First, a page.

“The lie that self-criticism can so easily be,” what Phillips calls “the relentless misnaming of the self — seems to require endless reiteration, like the propaganda that it is.” In fact, so unrelenting is this internal violence that we have little idea what we are like without it. We judge ourselves before we know ourselves.
“When we feel not good enough,” he continues, “we’ve already consented to the standard we’re being judged by.” We may take for granted that every day we will fail to be as good as we should be, without wondering who is setting the pace, or where these punishing standards come from? And how can we even figure out what we think of all this when the self-critical voice won’t let us go?
And yet, at the same time, a life without criticism seems helplessly naïve. Which is one reason, Phillips suggest, we find great pleasure in criticizing ourselves. We believe it to be telling us the truth about our lives. It presents itself to us as sovereign. As absolute, steadfast truth. To be self-critical, we imagine, is to have the courage to look ourselves square in the face.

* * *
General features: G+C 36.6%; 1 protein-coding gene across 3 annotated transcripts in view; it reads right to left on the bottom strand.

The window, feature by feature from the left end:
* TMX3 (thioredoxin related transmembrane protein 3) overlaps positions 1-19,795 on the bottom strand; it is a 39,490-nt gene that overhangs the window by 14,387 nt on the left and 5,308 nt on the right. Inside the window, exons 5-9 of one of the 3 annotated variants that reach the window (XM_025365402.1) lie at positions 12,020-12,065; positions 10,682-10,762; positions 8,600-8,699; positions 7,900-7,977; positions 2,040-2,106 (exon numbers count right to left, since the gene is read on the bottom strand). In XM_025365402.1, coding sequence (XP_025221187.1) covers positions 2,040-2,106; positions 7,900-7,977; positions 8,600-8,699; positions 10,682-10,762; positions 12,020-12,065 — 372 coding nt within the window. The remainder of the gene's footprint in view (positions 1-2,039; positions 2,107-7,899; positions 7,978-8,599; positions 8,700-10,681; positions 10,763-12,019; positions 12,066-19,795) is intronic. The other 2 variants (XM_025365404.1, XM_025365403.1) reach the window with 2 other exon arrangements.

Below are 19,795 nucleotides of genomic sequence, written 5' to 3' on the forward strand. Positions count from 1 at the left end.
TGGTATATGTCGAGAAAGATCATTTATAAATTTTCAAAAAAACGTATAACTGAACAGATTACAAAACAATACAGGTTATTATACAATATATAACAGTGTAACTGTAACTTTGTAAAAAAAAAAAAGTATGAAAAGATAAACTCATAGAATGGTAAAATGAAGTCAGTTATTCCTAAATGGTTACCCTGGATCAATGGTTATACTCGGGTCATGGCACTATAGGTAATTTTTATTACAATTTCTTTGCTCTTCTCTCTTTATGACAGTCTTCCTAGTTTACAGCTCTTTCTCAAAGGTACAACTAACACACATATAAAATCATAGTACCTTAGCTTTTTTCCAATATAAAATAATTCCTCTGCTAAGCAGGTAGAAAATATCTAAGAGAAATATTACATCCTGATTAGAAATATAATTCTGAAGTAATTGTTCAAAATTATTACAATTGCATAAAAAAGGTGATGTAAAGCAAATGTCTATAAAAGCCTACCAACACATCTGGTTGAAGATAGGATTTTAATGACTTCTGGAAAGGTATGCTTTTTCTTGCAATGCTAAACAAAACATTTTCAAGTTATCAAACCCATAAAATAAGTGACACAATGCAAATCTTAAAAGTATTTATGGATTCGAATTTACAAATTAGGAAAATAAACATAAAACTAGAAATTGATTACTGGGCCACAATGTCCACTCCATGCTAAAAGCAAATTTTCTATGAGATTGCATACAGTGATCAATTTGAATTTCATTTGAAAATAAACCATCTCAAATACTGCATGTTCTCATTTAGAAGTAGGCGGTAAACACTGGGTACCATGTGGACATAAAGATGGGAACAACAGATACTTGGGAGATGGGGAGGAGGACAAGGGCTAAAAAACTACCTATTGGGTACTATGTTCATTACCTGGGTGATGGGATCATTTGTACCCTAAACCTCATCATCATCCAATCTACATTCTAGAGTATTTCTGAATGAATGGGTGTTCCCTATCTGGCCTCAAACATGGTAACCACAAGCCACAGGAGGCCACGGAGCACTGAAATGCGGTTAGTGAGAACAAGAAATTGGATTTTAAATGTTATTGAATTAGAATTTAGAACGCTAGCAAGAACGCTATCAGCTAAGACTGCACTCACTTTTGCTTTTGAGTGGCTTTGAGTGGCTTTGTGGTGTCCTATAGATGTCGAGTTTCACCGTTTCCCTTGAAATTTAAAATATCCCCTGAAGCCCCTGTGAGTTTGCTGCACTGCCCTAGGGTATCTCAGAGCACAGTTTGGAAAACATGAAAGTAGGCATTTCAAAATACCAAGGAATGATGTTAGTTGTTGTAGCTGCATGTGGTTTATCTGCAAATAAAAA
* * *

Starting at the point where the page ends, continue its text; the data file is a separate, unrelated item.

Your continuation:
But what if we didn’t consent, didn’t comply with the bully? What if our personal history was a history of our disobedience to this internal intimidator, which is to say, in a Mennonite key, disobedience to our internal orders of violence?
Which brings me back to our gospel text with another question: How does Jesus go about desiring? At first glance, thinking of a Jesus who desires brings him closer to us. Seeing his desires, we might think, makes him more human, more approachable, in a way.
But something occurred to me while I was reflecting on Kate’s sermon last week on another text from John, which has Jesus asking a man who is sick, “Do you want to be healed?” Kate had a clear-headed response: “What a stupid question.” Of course the man who is sick wants to be healed.
And then, the more I thought about it, the more I imagined myself asking the question. In this new scene, I ask a friend “Do you want to be healed?” and then follow with the self-reproach, “What a stupid question.” It was as if the internal critic recruited the story for its own purposes.
Then something else occurred to me: I can’t really imagine Jesus the same way, can’t imagine him having my self-critical experience. Can’t imagine him asking the man if he wants to be healed, then immediately wondering why he asked such a question.